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Council Holds Tight on Mayor's Money Reins

Officials concerned about lack of oversight on expenditures up to $1 million

A proposal by Shirley Franklin that would allow the mayor's office to bypass City Council approval for expenditures up to $1 million is expected to face stern Council opposition.

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Even Council members who agree that expanding the mayor's spending authority could help streamline city operations have concerns that the proposed figure — a tenfold increase — is far too large a jump. Some also worry that ceding so much financial oversight might raise eyebrows in a city that recently packed its last mayor off to federal prison.

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"This isn't about not trusting Shirley Franklin or her administration, but they'll be gone in three years," says Councilman Howard Shook. "What if the next crew to come into the mayor's office is like the one that came before?" Former Mayor Bill Campbell's high-profile corruption trial this spring ended in his conviction for tax-evasion; earlier, three of his top aides and six city contractors were either convicted or pled guilty to corruption-related charges.

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Shook, who chairs the finance committee now considering the proposal, says his biggest problem with the measure isn't the temptation for graft or cronyism that it might afford; rather, it's the resulting shift in the balance of City Hall power.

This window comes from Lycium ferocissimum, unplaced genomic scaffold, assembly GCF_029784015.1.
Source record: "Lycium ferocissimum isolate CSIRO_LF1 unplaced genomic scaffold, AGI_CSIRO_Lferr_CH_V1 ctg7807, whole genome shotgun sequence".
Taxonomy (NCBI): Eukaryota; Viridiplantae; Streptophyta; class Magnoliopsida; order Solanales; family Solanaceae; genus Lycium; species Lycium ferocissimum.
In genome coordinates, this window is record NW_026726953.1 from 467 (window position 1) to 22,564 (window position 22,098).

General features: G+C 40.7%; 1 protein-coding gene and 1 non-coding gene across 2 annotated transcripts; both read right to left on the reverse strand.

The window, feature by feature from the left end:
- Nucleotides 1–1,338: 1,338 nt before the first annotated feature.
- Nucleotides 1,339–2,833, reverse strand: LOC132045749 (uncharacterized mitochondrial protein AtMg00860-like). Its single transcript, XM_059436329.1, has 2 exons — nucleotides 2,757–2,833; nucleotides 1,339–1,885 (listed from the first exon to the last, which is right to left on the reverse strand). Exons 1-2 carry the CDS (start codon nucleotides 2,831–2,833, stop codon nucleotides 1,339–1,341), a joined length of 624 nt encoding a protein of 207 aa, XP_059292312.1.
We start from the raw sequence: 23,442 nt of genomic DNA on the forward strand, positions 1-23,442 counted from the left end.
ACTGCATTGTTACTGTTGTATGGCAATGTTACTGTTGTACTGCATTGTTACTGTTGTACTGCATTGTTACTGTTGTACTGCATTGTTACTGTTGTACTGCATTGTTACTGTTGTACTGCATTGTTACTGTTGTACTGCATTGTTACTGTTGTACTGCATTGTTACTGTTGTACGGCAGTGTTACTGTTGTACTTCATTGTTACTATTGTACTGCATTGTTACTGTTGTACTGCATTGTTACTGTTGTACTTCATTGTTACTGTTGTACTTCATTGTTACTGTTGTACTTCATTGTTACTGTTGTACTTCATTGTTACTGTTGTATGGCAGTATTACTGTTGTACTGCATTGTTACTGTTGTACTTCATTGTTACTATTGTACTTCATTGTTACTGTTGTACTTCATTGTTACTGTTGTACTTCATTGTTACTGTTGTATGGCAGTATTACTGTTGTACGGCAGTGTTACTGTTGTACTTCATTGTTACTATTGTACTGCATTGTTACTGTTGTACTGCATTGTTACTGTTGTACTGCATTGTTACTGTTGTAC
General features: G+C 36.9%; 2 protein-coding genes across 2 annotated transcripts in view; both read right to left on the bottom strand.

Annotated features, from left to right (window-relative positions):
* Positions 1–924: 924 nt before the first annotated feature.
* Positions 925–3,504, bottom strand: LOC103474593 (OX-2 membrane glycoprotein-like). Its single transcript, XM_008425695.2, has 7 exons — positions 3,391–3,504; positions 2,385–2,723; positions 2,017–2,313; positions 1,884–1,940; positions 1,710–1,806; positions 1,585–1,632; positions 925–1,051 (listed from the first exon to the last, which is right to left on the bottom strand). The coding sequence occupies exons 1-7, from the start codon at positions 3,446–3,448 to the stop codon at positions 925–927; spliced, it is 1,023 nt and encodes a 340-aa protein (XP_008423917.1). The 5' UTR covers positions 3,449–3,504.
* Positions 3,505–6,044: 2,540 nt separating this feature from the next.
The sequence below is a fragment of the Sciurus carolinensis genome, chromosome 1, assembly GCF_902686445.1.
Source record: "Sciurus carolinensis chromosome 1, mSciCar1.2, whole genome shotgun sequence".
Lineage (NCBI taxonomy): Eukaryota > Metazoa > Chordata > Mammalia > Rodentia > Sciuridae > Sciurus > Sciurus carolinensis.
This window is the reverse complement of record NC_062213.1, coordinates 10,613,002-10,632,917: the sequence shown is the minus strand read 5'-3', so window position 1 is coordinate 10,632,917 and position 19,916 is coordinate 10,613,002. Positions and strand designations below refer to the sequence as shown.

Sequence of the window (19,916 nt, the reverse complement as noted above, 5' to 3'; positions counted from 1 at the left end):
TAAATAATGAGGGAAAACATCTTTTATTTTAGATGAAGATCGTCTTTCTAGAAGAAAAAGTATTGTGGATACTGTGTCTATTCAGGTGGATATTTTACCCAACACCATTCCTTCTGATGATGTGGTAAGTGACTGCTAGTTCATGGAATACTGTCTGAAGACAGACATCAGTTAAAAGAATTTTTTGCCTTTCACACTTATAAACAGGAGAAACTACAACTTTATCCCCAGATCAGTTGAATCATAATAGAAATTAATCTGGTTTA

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In fact, he says, most Council members he's spoken with agree that some increase in the mayor's spending authority is long overdue — the current level was set nearly 30 years ago — but that no one, himself included, seems willing to ratchet it all the way up to a cool million.

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Councilwoman Felicia Moore, on the other hand, says she'll fight hard to keep the limit right where it is.

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"I've personally drawn a line in the sand," she says. "The citizens expect the Council to have oversight over how their tax dollars are spent and I'm not willing to give up that authority."

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David Edwards, the city's program management officer, says the change is needed to keep pace with inflation and could arguably result in more effective oversight because the vast majority of city spending is wrapped up in multimillion-dollar contracts for such big-ticket items as sewers and runways.

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The mayor's proposal, which would require a change in the city charter, was first floated in February, but languished in committee because of low Council support. The move to push it back onto the front burner may signal the administration's willingness to compromise on the $1 million threshold, Shook says.

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"If they got half that figure, I think their socks would roll up and down with joy," he says.



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